A decision in the appeal court this week highlights how unmarried couples can be in a precarious financial position if they separate.
Even after 30 years of cohabiting, Pamela Curran has been ‘left penniless’ following a separation from the man she has made a life with since the late 1970s.
Having sought recourse through the appeal court, Miss Curran was told that she is the victim of the law and has little legal protection. Lord Justice Toulson was forced to apply the current property law but voiced his regret at its unfairness.
Miss Curran and Brian Collins had been together since the 1970s and had both worked at Collins’ kennels and cattery business. When the couple ended their relationship in 2010, the county court ruled against Curran, stating that she had no right to the home they lived in, nor a share in the business she had helped to build.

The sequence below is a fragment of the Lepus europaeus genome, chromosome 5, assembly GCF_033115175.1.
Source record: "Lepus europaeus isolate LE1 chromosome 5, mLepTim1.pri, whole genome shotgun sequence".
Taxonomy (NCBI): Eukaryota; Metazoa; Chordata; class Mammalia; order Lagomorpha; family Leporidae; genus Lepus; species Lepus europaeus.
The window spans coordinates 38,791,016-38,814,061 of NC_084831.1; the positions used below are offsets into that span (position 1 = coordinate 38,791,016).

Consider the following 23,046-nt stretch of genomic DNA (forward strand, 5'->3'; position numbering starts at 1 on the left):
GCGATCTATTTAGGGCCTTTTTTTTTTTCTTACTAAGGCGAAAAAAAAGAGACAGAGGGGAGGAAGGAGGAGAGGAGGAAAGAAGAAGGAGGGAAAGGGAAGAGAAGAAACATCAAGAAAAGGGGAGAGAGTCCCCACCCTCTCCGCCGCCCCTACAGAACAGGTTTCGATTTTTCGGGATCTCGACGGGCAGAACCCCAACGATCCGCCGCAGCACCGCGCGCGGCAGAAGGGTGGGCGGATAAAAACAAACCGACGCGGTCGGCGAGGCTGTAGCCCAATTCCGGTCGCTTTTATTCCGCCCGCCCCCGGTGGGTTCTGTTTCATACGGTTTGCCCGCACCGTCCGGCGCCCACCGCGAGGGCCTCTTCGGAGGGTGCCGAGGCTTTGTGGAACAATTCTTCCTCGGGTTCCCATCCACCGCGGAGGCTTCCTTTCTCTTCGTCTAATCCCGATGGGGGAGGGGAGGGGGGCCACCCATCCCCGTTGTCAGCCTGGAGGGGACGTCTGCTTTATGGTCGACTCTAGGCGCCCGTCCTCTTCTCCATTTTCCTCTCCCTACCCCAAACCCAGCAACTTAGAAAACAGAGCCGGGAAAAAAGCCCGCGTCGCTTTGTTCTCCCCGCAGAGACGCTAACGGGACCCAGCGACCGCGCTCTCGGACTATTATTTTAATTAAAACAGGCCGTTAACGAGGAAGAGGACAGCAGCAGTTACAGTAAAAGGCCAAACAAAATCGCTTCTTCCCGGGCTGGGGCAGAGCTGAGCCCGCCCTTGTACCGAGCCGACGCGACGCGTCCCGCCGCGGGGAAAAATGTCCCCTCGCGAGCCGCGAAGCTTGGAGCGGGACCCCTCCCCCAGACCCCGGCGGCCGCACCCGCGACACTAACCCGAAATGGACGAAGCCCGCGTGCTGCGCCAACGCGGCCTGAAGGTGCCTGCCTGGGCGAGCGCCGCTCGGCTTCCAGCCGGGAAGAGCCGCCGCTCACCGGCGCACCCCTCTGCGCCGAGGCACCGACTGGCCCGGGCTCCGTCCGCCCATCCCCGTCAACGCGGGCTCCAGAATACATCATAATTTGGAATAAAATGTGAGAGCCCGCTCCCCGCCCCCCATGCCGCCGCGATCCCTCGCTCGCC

Unfortunately there are many similar cases where an implied trust is actually unenforceable in law, and while Lord Justice Toulson stated that reforms had been recommended but rejected by the Government in 2011, thousands of unmarried people could be at substantial risk.
Reforms in family law are proposed where we may see a change that better reflects this growing trend in society, but until that happens, unmarried couples are at a huge disadvantage to those who are married.
To speak to one of our family law experts about any concerns you may have relating to the risks of living together without taking protective emasures or general ‘living together’ advice, please contact a member of our team on 020 8956 2655 or email us at firstname.lastname@example.org.